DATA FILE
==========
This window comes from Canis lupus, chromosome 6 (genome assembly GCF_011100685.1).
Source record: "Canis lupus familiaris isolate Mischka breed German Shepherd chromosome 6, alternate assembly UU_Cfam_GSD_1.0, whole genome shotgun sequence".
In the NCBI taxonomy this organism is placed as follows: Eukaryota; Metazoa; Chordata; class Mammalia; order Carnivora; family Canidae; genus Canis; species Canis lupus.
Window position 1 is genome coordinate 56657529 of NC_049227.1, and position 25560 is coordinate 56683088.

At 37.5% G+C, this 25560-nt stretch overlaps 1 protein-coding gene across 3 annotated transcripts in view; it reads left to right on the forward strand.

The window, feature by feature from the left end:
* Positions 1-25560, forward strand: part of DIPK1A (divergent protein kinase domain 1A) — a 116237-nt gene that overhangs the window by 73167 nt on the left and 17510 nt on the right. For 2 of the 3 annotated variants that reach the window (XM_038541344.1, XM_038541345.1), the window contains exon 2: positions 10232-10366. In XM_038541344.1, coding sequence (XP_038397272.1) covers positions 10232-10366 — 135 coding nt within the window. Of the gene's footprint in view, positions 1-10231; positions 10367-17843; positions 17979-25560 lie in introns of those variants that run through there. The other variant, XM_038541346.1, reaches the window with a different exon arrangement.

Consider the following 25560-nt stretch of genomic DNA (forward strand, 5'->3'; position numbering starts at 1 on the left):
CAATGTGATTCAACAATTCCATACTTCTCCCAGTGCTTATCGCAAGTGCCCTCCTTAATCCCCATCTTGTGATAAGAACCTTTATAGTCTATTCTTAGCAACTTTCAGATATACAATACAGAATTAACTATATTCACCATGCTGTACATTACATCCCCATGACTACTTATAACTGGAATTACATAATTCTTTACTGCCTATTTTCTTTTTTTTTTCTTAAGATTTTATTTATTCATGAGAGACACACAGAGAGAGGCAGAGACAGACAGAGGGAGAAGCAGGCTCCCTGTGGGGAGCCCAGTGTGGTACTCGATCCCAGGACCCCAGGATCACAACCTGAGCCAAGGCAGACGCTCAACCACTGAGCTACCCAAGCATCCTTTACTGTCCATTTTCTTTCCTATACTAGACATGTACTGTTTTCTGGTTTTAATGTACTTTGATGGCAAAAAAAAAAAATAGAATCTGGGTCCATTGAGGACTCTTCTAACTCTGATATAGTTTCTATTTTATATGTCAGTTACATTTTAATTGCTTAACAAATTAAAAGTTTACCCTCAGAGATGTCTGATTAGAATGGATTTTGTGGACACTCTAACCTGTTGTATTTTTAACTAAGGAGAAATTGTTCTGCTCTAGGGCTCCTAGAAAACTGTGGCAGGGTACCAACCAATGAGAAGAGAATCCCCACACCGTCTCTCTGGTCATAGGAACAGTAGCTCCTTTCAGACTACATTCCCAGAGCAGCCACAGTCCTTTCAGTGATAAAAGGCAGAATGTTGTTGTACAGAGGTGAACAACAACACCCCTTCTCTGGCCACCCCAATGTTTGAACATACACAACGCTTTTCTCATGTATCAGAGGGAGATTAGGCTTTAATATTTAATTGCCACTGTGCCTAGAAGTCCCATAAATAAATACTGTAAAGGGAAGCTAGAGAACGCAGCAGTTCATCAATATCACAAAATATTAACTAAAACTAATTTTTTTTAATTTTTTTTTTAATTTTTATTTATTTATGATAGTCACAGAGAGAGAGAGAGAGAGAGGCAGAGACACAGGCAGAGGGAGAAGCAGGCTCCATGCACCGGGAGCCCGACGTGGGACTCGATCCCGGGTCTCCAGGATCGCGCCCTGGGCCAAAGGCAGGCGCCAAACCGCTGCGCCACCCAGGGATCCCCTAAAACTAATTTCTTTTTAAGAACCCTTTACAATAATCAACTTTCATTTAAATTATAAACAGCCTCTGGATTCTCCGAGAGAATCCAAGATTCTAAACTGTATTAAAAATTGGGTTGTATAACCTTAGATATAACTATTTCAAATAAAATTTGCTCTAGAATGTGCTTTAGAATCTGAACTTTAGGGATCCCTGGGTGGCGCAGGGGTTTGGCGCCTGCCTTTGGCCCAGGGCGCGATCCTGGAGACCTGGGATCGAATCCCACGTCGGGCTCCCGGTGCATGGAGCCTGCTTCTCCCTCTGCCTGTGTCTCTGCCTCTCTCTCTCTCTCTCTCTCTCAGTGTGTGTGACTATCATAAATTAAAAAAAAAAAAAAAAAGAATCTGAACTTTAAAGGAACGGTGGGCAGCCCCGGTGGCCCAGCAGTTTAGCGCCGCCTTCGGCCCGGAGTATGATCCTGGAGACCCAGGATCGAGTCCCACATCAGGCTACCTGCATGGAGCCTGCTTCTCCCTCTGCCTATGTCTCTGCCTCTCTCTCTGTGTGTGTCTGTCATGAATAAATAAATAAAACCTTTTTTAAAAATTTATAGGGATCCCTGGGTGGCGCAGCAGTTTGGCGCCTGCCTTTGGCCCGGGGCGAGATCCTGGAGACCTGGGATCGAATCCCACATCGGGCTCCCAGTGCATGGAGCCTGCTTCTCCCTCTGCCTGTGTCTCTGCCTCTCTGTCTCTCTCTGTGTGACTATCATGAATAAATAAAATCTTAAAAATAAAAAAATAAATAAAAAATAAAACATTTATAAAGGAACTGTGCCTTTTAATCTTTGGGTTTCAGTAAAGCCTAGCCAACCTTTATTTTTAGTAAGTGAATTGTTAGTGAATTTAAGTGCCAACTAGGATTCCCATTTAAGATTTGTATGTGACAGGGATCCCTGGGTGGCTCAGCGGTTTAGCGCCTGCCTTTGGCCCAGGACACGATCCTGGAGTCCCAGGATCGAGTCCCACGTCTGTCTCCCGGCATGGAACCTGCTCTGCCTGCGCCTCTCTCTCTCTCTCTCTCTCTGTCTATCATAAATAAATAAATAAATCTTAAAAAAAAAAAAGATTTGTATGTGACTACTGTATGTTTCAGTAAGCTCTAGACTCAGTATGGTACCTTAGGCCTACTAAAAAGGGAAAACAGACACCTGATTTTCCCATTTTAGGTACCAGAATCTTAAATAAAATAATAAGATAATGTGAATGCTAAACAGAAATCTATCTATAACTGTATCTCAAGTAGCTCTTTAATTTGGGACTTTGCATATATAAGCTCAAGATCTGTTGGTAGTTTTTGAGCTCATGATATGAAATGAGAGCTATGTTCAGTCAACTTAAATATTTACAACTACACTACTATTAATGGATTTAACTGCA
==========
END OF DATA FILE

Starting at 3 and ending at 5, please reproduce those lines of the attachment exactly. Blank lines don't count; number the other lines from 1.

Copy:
In the NCBI taxonomy this organism is placed as follows: Eukaryota; Metazoa; Chordata; class Mammalia; order Carnivora; family Canidae; genus Canis; species Canis lupus.
Window position 1 is genome coordinate 56657529 of NC_049227.1, and position 25560 is coordinate 56683088.

At 37.5% G+C, this 25560-nt stretch overlaps 1 protein-coding gene across 3 annotated transcripts in view; it reads left to right on the forward strand.